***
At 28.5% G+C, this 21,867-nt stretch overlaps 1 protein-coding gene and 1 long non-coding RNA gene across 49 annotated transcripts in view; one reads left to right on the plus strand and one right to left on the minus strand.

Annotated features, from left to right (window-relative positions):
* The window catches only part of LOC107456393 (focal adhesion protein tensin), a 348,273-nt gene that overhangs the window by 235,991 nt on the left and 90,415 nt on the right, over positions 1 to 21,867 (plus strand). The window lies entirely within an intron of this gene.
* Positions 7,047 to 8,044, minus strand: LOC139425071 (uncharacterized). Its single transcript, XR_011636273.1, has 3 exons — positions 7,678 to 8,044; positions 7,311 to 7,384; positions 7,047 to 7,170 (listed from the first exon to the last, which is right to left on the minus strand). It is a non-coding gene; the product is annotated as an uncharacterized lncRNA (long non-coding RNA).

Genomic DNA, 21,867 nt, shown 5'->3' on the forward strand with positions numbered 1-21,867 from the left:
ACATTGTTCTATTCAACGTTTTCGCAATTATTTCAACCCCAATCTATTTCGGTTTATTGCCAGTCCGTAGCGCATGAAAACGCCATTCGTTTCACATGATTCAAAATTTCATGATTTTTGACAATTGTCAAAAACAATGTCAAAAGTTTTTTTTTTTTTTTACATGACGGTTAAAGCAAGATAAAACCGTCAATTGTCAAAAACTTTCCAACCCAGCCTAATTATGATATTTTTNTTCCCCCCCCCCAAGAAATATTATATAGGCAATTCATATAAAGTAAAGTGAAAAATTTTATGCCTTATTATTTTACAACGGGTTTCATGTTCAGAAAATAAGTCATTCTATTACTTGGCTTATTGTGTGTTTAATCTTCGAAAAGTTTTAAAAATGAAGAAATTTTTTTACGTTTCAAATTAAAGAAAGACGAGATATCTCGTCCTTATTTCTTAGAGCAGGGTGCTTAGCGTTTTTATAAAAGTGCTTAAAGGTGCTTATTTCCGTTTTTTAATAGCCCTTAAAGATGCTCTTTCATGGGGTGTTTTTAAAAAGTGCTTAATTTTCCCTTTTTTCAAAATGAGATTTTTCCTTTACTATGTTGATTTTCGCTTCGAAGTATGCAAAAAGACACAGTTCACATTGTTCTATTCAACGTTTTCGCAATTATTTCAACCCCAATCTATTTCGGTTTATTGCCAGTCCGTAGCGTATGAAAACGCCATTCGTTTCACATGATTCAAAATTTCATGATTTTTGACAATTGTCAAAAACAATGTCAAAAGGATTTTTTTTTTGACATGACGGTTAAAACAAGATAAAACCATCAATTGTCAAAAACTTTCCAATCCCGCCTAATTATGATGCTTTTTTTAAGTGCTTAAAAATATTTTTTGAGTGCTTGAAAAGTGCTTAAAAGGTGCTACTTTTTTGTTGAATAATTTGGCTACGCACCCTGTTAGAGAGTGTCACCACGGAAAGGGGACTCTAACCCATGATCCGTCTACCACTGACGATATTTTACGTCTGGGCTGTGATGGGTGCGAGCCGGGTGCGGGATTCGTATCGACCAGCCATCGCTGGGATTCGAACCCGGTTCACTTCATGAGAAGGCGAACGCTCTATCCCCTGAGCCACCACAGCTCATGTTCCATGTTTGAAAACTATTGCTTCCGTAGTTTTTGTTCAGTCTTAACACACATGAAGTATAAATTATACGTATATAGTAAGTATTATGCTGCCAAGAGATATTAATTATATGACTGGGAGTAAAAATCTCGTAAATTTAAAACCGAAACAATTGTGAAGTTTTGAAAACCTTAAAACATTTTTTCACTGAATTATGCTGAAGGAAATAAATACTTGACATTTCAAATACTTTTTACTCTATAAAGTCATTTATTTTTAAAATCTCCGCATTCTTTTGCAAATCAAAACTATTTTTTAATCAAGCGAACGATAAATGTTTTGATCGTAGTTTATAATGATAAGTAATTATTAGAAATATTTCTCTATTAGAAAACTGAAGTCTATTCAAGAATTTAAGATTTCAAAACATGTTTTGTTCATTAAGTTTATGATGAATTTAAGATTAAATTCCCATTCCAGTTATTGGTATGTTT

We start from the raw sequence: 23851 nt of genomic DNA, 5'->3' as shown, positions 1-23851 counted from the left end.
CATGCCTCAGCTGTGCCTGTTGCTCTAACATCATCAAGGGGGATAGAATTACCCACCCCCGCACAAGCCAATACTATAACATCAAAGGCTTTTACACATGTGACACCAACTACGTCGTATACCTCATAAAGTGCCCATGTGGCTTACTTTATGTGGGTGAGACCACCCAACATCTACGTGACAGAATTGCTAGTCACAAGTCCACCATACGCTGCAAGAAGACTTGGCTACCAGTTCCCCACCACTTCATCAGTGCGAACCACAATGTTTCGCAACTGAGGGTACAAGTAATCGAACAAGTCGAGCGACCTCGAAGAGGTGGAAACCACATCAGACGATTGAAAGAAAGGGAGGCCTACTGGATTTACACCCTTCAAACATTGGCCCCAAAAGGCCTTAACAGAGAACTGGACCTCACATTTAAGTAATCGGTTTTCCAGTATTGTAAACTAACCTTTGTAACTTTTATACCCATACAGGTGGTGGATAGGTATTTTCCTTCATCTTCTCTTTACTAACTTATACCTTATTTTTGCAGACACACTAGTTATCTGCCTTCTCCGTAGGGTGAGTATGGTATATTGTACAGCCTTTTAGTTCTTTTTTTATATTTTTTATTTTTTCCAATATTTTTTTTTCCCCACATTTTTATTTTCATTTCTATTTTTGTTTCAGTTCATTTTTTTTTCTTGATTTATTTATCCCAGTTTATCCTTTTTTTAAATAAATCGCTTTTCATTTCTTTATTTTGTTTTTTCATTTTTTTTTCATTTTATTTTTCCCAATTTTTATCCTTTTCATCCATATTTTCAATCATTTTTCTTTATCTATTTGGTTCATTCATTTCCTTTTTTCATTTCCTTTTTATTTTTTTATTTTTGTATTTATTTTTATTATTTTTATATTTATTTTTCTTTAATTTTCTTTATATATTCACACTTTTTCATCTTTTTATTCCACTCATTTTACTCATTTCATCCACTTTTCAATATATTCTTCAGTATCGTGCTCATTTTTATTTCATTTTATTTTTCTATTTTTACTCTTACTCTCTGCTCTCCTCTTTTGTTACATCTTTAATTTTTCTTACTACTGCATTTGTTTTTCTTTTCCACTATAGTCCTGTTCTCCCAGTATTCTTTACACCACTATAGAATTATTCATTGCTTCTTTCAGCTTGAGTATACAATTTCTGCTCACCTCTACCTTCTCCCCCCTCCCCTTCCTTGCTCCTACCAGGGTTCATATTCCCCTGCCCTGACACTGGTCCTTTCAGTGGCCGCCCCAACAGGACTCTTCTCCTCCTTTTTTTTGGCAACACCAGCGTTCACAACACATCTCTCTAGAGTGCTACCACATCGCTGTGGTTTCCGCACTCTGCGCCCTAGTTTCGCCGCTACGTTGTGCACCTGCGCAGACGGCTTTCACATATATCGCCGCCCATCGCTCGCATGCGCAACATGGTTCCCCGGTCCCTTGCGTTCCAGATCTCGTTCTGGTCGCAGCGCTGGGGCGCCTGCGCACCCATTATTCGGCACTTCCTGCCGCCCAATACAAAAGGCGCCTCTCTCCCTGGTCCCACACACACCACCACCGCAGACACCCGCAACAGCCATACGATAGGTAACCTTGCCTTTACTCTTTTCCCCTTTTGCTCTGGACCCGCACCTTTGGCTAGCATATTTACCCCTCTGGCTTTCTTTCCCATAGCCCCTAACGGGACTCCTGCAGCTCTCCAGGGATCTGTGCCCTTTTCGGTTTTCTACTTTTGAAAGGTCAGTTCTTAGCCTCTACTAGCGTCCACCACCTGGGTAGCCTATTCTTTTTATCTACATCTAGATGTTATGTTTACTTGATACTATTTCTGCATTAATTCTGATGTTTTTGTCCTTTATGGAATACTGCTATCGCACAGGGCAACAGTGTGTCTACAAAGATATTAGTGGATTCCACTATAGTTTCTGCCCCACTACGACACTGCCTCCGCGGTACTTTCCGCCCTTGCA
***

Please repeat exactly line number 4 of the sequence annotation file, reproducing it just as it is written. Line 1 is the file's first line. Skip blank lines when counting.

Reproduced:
* Positions 7,047 to 8,044, minus strand: LOC139425071 (uncharacterized). Its single transcript, XR_011636273.1, has 3 exons — positions 7,678 to 8,044; positions 7,311 to 7,384; positions 7,047 to 7,170 (listed from the first exon to the last, which is right to left on the minus strand). It is a non-coding gene; the product is annotated as an uncharacterized lncRNA (long non-coding RNA).